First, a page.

Chinese Typesetting and Chinese fonts

Using Chinese fonts in Chinese typesetting

Adelphi has been producing Chinese printed materials for over 20 years; our own in-house typesetting studio produces Chinese typesetting for regular clients such as Disney, HMI Market, the Overseas Development Institute, Hutchison Whampoa Hong Kong and Barclays Bank, to name a few.

Traditional  (Cantonese) and Simplified (Mandarin) Chinese

The terms “Mandarin” and “Cantonese” refer to spoken Chinese languages, whereas “Traditional” and “Simplified” refers to different writing systems. Mandarin is the official spoken language in mainland China and is written in Simplified script, while Cantonese is used in Hong Kong, Macau and the province Guangdong Hong Kong-based written Cantonese and the Taiwanese variety of Mandarin Chinese both use Traditional characters.

chinese samples

Chinese fonts

Chinese fonts broadly fall into two categories just like Western fonts do. We have serif and sans-serif: think of Arial and Times New Roman. Chinese, on the other hand, has Song (宋体) and Hei (黑体). Where Song is the Chinese equivalent of serif, Hei is akin to sans-serif. For much more detailed information on Chinese fonts, I recommend the blog “The Complete Beginner’s Guide to Chinese Fonts” at webdesign.tutsplus.com

Licensed fonts

Legally, to print your materials for use in the PRC, you must be using fonts that are licensed for use in the territory; otherwise you will be breaking the licensing agreement of the font manufacturer. Adelphi has over 100 fully-licensed Monotype fonts for use in the PRC.  To see a list of our fully licensed Chinese fonts please click here. There are many manufacturers of Chinese fonts and thousands are available online for free, but you should be careful of these as many have been copied from established font houses and are therefore not licensed for use in mainland China.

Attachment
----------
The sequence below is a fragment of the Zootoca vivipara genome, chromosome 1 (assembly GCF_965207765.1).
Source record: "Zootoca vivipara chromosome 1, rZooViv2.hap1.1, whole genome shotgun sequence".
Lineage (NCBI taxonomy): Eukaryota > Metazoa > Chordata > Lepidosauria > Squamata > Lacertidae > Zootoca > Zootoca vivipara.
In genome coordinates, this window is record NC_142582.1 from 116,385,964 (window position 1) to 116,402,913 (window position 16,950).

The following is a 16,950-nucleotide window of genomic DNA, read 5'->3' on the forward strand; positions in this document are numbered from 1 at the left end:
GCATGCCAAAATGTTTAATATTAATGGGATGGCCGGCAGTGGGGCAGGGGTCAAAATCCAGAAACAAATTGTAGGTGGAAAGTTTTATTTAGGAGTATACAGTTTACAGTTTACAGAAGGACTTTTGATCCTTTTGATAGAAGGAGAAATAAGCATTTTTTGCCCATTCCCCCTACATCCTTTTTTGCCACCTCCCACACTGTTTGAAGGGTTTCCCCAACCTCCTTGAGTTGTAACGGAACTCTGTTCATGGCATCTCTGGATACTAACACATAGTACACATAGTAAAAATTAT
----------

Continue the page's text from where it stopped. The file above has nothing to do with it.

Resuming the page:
The font manufacturer pays the Chinese government for these fonts to be licensed and if you’re not paying to use these, then the Chinese government is not being paid. It’s generally unwise to upset the Chinese government or your client, after all.

To produce and release a professional font, the font house has to create a character set of at least 20,000 characters and ideally they have to do it twice: once for simplified and once for traditional. This is, as you can imagine, a lot of work. Western fonts do not even come close to this, even with the addition of extended characters and symbols.

If a font of Simplified Chinese is installed into any electronic product for export to the People’s Republic of China, it is necessary to use a font that is authenticated by the Chinese government“.

Many typesetting companies and their clients ignore the licensing agreements and just use any font they have, which can be very risky. Obviously, when dealing with clients such as Disney for their Chinese materials as we have, all work must be above board: therefore we only use fonts that are fully-licensed for use in the PRC. If the fonts are not licensed, you will be in danger of hurting your client legally and financially.

 

Arabic typesetting and Arabic fonts

Arabic fonts when typesetting